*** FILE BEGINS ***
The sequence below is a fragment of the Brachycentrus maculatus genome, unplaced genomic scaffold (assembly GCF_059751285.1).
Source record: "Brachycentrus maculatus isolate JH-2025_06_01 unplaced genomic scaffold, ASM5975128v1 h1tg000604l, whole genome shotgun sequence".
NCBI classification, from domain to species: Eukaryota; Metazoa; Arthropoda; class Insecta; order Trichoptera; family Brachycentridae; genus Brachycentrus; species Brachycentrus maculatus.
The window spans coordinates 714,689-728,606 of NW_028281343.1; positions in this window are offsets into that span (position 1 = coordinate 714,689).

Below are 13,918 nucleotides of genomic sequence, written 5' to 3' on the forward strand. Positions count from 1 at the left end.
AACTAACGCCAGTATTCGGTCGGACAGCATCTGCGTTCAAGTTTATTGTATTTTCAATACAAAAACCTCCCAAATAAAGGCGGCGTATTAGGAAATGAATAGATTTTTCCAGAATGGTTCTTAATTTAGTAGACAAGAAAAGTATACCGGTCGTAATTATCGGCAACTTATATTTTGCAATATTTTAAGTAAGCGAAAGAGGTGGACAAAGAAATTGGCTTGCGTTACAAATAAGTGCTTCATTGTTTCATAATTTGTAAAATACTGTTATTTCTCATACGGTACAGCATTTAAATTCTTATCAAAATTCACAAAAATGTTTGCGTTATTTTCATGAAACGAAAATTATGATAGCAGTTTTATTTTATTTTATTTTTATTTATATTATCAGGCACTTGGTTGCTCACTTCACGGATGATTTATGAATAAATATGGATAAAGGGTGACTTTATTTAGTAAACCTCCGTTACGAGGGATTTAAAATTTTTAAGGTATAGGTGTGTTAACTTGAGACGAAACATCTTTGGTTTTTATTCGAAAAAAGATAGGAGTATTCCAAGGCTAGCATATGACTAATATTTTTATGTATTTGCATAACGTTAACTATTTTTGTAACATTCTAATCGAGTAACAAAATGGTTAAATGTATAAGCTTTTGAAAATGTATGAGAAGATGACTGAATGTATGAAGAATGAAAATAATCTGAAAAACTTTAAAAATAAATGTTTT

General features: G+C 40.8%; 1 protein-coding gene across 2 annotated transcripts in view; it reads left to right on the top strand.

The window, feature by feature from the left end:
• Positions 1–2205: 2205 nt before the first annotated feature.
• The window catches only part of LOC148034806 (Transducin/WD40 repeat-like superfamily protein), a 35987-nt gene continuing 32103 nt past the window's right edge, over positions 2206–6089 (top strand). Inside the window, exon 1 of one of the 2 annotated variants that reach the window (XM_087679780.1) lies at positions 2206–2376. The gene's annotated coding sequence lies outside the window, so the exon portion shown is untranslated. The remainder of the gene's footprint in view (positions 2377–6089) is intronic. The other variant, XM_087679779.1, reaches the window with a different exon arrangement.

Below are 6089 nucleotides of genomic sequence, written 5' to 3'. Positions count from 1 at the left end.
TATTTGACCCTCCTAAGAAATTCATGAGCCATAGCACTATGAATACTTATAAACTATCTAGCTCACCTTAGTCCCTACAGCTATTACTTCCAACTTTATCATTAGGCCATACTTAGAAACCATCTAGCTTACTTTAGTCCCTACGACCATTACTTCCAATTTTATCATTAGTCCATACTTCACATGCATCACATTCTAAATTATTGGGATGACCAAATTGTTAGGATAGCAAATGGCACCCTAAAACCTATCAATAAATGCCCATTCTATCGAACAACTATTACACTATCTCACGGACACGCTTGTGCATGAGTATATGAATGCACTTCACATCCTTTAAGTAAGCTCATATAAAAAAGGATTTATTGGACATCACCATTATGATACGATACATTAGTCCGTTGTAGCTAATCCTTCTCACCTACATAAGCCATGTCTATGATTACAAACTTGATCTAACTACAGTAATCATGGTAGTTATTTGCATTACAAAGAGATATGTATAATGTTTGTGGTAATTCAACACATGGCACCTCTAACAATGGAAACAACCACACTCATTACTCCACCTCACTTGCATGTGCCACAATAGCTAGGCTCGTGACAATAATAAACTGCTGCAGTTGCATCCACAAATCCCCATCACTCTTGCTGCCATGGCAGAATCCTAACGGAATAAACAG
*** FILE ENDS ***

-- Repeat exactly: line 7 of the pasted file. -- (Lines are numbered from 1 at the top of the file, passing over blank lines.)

General features: G+C 40.8%; 1 protein-coding gene across 2 annotated transcripts in view; it reads left to right on the top strand.